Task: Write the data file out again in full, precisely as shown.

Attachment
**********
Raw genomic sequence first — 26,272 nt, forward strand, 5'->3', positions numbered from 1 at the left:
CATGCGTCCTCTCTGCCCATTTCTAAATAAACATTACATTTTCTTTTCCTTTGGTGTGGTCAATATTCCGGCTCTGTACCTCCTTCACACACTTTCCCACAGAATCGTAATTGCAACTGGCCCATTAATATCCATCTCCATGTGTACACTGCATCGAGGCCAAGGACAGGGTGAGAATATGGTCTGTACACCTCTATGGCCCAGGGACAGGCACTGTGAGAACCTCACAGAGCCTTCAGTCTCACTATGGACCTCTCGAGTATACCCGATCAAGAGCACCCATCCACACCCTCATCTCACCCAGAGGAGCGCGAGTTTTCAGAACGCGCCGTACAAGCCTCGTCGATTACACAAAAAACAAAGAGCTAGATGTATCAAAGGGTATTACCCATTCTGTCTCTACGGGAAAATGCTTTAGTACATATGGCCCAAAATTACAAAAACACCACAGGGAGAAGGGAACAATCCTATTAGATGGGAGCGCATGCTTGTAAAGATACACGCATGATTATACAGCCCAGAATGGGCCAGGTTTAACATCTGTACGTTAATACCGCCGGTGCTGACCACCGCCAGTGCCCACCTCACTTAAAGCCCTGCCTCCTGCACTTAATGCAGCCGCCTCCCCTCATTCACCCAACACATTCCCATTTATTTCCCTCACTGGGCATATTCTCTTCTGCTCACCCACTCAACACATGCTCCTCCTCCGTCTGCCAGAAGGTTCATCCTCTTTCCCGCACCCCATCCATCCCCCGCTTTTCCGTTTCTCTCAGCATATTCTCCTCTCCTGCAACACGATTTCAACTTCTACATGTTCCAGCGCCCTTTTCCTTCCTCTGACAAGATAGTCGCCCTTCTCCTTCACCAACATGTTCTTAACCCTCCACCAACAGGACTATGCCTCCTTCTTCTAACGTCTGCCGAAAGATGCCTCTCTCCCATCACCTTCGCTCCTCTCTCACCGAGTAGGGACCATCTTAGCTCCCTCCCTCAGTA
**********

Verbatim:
Raw genomic sequence first — 26,272 nt, forward strand, 5'->3', positions numbered from 1 at the left:
CATGCGTCCTCTCTGCCCATTTCTAAATAAACATTACATTTTCTTTTCCTTTGGTGTGGTCAATATTCCGGCTCTGTACCTCCTTCACACACTTTCCCACAGAATCGTAATTGCAACTGGCCCATTAATATCCATCTCCATGTGTACACTGCATCGAGGCCAAGGACAGGGTGAGAATATGGTCTGTACACCTCTATGGCCCAGGGACAGGCACTGTGAGAACCTCACAGAGCCTTCAGTCTCACTATGGACCTCTCGAGTATACCCGATCAAGAGCACCCATCCACACCCTCATCTCACCCAGAGGAGCGCGAGTTTTCAGAACGCGCCGTACAAGCCTCGTCGATTACACAAAAAACAAAGAGCTAGATGTATCAAAGGGTATTACCCATTCTGTCTCTACGGGAAAATGCTTTAGTACATATGGCCCAAAATTACAAAAACACCACAGGGAGAAGGGAACAATCCTATTAGATGGGAGCGCATGCTTGTAAAGATACACGCATGATTATACAGCCCAGAATGGGCCAGGTTTAACATCTGTACGTTAATACCGCCGGTGCTGACCACCGCCAGTGCCCACCTCACTTAAAGCCCTGCCTCCTGCACTTAATGCAGCCGCCTCCCCTCATTCACCCAACACATTCCCATTTATTTCCCTCACTGGGCATATTCTCTTCTGCTCACCCACTCAACACATGCTCCTCCTCCGTCTGCCAGAAGGTTCATCCTCTTTCCCGCACCCCATCCATCCCCCGCTTTTCCGTTTCTCTCAGCATATTCTCCTCTCCTGCAACACGATTTCAACTTCTACATGTTCCAGCGCCCTTTTCCTTCCTCTGACAAGATAGTCGCCCTTCTCCTTCACCAACATGTTCTTAACCCTCCACCAACAGGACTATGCCTCCTTCTTCTAACGTCTGCCGAAAGATGCCTCTCTCCCATCACCTTCGCTCCTCTCTCACCGAGTAGGGACCATCTTAGCTCCCTCCCTCAGTA